Tuesday, June 2, 2009

Bacon

Maybe it started over a decade ago when Emeril coined the slogan "Pork Fat Rules." I blame Atkins for making what was once a low class, unhealthy, off limits, greasy diner staple suddenly a "health food." It's true that bacon is low-carb, but I've never been able to imagine it as remotely good for me. Regardless of its effect on our waistlines and arteries, bacon is huge right now. Bacon is hip, trendy and a little edgy. They're serving it at all the fanciest restaurants, flavoring everything from mayonaise to lip balm (I kid you not) with it and all the ironic hipster bloggers have gotten in on the action, weaving bacon slices into mats. I've even seen a bra made from bacon. People are just crazy over bacon. Prime 112, one of Miami's hottest steakhouses, even provides glasses filled with bacon strips for bar snacks and of course everyone goes nuts for it. Something about the presentation reminds me of dog treats.

Frankly, I'm a little over bacon. I don't think it's that great. I don't dislike it and it certainly has its uses, but bacon is ultimately bad for you (unless it's in lip balm form). Aside from the fat and salt, commercial bacons are filled with preservatives and nitrites. Bacon is a highly processed food. Of course it didn't start out that way. I remember mouth watering descriptions of home-smoked bacon in the Laura Ingalls Wilder books that I read as a child. It always sounded so good. I could practically hear it popping in Ma's cast iron skillet. But the bacon you find in the grocery store now barely resembles the bacon the pioneers relied upon to get them through wagon trains and long winters.

I always wanted to try homemade bacon. This past week I finally got my chance when I found a local source at Emil's Sausage in Deerfield Beach.

Emil's used to be located in Pompano and I had driven by it a million times without ever stopping. I confess that I'm not a gigantic sausage fan. Being squeamish about most meat, I don't want to eat anything I can't immediately identify. You can slip any number of horrifying things into a sausage and let's not even discuss the whole issue of casing. As a child I would meticulously peel my hot dogs until someone told me what was in them and I stopped eating them altogether.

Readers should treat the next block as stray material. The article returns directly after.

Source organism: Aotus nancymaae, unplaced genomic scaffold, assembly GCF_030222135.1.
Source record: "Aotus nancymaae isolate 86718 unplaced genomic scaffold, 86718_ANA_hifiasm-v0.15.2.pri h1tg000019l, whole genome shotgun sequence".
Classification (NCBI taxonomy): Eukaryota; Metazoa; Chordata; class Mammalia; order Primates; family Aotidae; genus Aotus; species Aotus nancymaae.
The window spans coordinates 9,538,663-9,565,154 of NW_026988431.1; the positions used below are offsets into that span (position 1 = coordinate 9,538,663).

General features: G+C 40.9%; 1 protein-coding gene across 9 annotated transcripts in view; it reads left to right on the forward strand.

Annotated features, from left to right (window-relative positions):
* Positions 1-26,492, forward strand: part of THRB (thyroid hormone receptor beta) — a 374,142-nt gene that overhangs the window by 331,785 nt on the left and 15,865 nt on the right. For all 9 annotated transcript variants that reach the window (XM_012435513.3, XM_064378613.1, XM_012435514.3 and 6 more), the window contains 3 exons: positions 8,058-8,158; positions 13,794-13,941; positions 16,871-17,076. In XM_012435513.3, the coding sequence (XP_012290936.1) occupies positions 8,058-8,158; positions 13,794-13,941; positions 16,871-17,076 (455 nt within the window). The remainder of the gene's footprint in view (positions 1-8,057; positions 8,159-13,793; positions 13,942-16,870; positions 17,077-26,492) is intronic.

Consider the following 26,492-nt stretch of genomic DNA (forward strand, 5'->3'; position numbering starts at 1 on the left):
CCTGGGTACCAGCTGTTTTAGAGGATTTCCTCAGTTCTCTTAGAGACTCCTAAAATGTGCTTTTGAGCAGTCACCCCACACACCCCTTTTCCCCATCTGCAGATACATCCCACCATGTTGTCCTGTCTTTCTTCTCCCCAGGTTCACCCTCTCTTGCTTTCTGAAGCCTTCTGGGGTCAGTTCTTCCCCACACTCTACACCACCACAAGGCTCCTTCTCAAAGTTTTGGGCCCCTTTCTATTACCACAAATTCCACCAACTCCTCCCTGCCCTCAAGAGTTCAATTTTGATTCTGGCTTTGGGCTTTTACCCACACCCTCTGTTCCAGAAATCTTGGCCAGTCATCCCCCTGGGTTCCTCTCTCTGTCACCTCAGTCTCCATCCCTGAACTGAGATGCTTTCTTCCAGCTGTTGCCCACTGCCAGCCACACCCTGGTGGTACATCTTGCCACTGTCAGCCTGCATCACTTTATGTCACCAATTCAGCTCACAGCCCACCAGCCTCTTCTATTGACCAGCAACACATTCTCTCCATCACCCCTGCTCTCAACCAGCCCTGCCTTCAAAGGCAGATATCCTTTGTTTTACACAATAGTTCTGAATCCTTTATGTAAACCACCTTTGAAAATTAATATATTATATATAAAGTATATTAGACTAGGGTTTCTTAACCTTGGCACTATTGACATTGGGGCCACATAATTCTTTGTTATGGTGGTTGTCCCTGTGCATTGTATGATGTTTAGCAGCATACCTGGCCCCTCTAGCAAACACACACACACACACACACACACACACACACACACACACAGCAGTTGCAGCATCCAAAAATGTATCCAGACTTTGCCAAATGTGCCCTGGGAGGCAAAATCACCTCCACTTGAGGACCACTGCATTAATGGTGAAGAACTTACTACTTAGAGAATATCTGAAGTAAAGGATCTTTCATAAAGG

But bacon is bacon. It's straightforward. There's no livers or snouts in it, so when I heard that Emil's smokes and cures their own, I made the trip up to Deerfield to check it out.

Emil's is an authentic German deli, owned by German people. When I was there not a single patron came in who didn't speak German. I felt like I was in Germany, though I have to admit the closest I've ever come to Germany is Oktoberfest at EPCOT, so I'm not exactly an authority here. My grandparents lived in Hannover for years, but I was never able to visit them there. My other grandfather, who was in the military, often traveled to Ramstein and brought back Gummi Bears and cuckoo clocks. But I digress. Emil's is very German. The shelves are stocked with products that would be local if we were in Munich, including all sorts of interesting condiments, candies, crackers and even magazines. I was particularly intrigued by an apparent curry flavored ketchup, but I didn't buy it because it was pretty much anti-local.

I directed my attention to the products that were local - the meats. Emil's makes everything in house, from bologna to smoked liverwurst to bratwurst to Black Forest Ham. There were at least twenty different types of wursts and on top of that they also make their own sauerkrauts and potato salads. The next time I go I'm going to get some sauerkraut. I've heard it practically performs miracles due to its high probiotic content, which can't be found in the kind they sell from huge cans at hot dog stands. I was there for the bacon though.

The bacon comes in blocks. I liked this because for some recipes bacon is better diced into thick cubes. This way, you have the option of cutting it however you'd like. Emil's offers regular and double smoked. I figured if I was going to go for it, I'd try the double smoked. My theory is that the more intensely flavored the food, the less one needs to eat of it. Therefore, with something as bad for you as salty, smoky pig fat, you want the most intensely flavored variety you can get. I also opted to let them slice it for me and then, amazed at how inexpensive it was, took my bacon home to wait for breakfast.

I like to bake bacon in the oven. Normally I spread the slices on a rimmed sheet pan and bake at 400 degrees until it reaches my desired crispiness. Sometimes I get crazy and glaze it with local honey and sprinkle it with cinnamon, black pepper and cayenne. I highly recommend this, but this time I just wanted to sample my homemade bacon plain.

I found that the homemade bacon cooked a lot faster than commercial varieties. I almost burned it, and the slices were the same thickness as I was used to. It also curled more, contained far less grease and rendered out to a pleasant, shattery consistency. For fans of very crisp bacon, Emil's is perfect for you. It was also far more strongly flavored than your average grocery store brands. You'll definitely need less.

For me, bacon is a rare treat. It should be used sparingly and for special occasions. Since I eat so little of it, I'll be heading up to Deerfield whenever I want bacon because this product is cheaper, has more flavor, is more versatile and has more integrity than mass produced brands. Local bacon, who would have thought?

And remember, bacon is definitely not just for breakfast. Some other things you can do with it are: wrapping some local Key West pink shrimp with bacon and then grilling it, using the bacon to flavor pots of greens or beans, making bacon bits for salads and dressing up sandwiches.

1 comment:

  1. Victoria, your blog is so INTERESTING! I love it! How did you learn so much about food?

    ReplyDelete